The New Great Game by Lutz Kleveman
Atlantic Books, 2004

Kleveman is a German born journalist who from 1997 to 2007 reported on conflicts in places such as the Balkans, West AfricaCentral Asia and the Caucasus.

Kleveman’s book updates and explores the ‘Great Game’, played by Russia and the British in the mountains and deserts of Central Asia in pursuit of their respective imperial goals in the 19th century and immortalised by Rudyard Kipling in his novel, Kim.

Russia still features as a main player in the New Great Game and is joined by the US, Iran, China and the countries of Central Asia and the Causcasus.  The prizes in this game are the oil and gas reserves of the Caspian Sea.

The New Great Game is a compelling piece of reportage.  Having driven round the Balkans in 1999-2000 in an old Citroen CX25 reporting on the ongoing ethnic conflict and the revolution against the Milosevic regime and also reporting on blood diamonds, child soldiers and oil in West Africa, Kleveman’s attention turned to the Caucasus.  So, in August 2001, Kleveman set out from Berlin on a road trp to Baku in Azerbaijan (again in a Citroen CX25).

Prevented from entering Chechnya by Russian security services, Kleveman was “after five days of interrogation (and heavy vodka-drinking) […] expelled from Russia on the fateful day of September 11, 2011.”  He eventually managed to reach Baku by train where he became increasingly interested in Caucasus oil politics.

Shortly afterwards, after a visit to Uzbekistan during the US led Afghan war, Kleveman became “hooked” on Central Asia.

According to his website, he then spent most of 2002 “zigzagging the region and meeting with the principal actors of the New Great Game about oil and pipelines: Kazakh oil barons, US generals, Russian diplomats, Afghan warlords.”  His travels and research took him through Azerbaijan, Chechnya, Georgia, Iran and arose the Caspian Sea to Turkmenistan, the deserts and steppe of Uzbekistan and Kazakhstan before heading to the Pamir mountains in Tajikistan and Krygystan and finally to Afghanistan and Pakistan.

In the New Great Game, Kleveman argues (for summaries see here…and here) that the Caucasus and Central Asia are the focus of a struggle for the gas and oil reserves of the Caspian Sea.  As known reserves of fossil fuels elsewhere in the world dwindle while demand for them soars, the prospect of new reserves outside of OPEC’s influence area a truly valuable prize.  The break up of the Soviet Union, coupled with the discovery of vast reserves of oil and gas in the Caspian region has therefore given the US an unprecedented opportunity to court the former Soviet republics to attempt to secure access to these reserves and so lessen its dependence on OPEC oil supplies.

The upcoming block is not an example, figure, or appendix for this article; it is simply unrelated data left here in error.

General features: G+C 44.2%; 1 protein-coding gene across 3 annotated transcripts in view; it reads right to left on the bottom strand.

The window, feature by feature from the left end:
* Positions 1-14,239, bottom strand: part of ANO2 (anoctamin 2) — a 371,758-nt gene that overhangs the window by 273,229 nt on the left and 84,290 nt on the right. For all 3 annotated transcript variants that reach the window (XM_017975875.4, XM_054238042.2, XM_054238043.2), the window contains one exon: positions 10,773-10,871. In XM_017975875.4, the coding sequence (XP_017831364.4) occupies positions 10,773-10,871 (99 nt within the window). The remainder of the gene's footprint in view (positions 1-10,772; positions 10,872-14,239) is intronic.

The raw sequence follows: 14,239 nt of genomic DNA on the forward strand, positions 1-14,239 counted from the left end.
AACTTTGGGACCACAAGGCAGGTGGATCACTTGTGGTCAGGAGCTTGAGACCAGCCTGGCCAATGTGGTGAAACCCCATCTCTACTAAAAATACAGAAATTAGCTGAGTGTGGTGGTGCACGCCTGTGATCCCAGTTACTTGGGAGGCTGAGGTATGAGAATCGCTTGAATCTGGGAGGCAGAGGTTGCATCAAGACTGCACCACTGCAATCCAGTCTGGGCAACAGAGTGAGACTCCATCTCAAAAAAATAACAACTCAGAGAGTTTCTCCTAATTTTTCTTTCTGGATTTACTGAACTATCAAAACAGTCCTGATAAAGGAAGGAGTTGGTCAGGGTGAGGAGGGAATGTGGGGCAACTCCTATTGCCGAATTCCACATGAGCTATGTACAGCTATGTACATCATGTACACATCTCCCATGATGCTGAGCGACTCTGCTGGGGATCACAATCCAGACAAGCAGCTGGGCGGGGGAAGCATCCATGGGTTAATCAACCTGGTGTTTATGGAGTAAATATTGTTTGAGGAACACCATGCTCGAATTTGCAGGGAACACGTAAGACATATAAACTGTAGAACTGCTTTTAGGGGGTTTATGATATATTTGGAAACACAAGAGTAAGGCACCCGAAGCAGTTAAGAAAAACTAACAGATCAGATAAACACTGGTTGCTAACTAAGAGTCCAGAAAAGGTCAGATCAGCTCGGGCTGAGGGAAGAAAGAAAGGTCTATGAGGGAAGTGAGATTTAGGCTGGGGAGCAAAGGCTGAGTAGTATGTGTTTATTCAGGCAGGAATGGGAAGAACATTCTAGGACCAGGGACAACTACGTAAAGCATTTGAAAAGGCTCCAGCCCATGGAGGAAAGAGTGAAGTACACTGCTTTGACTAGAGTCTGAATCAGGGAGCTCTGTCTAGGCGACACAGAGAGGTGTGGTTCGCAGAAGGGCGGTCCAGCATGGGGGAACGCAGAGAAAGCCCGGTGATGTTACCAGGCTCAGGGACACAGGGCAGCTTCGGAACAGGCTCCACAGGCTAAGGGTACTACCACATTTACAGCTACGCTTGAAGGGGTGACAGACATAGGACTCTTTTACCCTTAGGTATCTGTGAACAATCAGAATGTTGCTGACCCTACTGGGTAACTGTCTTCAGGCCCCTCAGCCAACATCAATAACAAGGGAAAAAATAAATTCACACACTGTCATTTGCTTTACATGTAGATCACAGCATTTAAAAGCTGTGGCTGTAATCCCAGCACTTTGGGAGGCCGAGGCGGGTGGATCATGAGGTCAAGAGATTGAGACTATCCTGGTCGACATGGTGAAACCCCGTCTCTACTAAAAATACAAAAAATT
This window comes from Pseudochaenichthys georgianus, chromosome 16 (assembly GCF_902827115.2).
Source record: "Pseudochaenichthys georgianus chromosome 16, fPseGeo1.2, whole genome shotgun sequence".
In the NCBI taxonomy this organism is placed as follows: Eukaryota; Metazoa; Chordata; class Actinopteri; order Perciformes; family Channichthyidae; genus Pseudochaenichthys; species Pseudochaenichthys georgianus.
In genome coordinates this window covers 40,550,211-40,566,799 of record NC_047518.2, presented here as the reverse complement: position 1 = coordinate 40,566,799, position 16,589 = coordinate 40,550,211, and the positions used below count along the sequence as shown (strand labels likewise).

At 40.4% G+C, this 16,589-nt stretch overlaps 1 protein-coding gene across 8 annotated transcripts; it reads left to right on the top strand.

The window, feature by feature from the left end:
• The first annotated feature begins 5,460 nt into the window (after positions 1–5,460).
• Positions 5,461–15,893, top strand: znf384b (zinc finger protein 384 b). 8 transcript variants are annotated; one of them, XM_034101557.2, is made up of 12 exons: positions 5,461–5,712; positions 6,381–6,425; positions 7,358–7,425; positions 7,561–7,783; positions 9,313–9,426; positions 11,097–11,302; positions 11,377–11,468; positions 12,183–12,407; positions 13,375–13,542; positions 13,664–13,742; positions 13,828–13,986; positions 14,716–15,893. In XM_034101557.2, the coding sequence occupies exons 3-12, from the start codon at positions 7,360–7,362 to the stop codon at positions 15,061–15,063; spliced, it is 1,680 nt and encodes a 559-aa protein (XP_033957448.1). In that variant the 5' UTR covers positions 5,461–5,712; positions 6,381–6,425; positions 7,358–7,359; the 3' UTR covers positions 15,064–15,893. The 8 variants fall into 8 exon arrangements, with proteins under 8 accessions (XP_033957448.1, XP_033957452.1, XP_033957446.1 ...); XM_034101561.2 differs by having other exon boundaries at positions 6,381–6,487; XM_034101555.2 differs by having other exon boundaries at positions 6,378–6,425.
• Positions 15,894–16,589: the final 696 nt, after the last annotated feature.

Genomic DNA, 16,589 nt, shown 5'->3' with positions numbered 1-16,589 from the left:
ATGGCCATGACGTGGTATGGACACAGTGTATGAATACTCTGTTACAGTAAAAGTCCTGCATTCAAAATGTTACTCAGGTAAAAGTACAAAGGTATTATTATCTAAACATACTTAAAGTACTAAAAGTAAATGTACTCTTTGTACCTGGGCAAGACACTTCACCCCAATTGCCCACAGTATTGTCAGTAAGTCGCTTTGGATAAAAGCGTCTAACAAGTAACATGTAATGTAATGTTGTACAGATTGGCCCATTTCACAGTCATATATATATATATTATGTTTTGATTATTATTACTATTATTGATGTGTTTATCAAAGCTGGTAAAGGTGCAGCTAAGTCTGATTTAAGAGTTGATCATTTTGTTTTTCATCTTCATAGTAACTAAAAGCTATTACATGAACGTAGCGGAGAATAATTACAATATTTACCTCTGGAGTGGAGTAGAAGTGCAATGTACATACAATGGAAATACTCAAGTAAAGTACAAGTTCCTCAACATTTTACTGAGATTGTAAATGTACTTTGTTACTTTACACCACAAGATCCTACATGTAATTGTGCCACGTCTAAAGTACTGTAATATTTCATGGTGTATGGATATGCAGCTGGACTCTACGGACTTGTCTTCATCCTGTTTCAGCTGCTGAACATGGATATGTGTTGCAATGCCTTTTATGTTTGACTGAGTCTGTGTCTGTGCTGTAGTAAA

As the Caspian is landlocked, transporting the oil and gas to the sea so that it can be shipped to markets around the world is a major challenge.  This requires the construction of thousand mile pipelines to the Mediterranean or Indian Ocean if a route through Russia is to be avoided.  As any pipeline must therefore go though either Iran or former Soviet republics (regarded by Russia as still being within its sphere of influence), Kleveman reports that the various countries of the region are jostling to accommodate the pipelines and to reap the rewards of the transit fees and to guarantee their independence from Russia.  Add to this mix the oil thirsty countries vying to secure access to the reserves and it becomes apparent that the competition in this game is fierce and the stakes high as the players make their moves and countermoves.

Kleveman’s book sweeps across the region providing a masterly overview of the ‘New Great Game’ and its complexities.  Kleveman puts himself at considerable risk to obtain his interviews and is often than not rewarded for those risks.  The characters he meets are larger than life with extraordinary stories to tell that bring to life the region, its history and its turbulent present.  More reportage rather than a ‘classic’ travel narrative, it is nonetheless Kleveman’s travel throughout the region and the on the spot interviews which the give the book its detail and immediacy and prevent it from being simply a book about oil and gas geopolitics (examples of photos taken on his travels are on his website).

Now several years old, it would be interesting to know what the current state of play in the New Great Game is.  However, although the pieces may have moved, The New Great Game is still a fascinating portrait of a region and a snapshot of how the board looked at the time the book was written.

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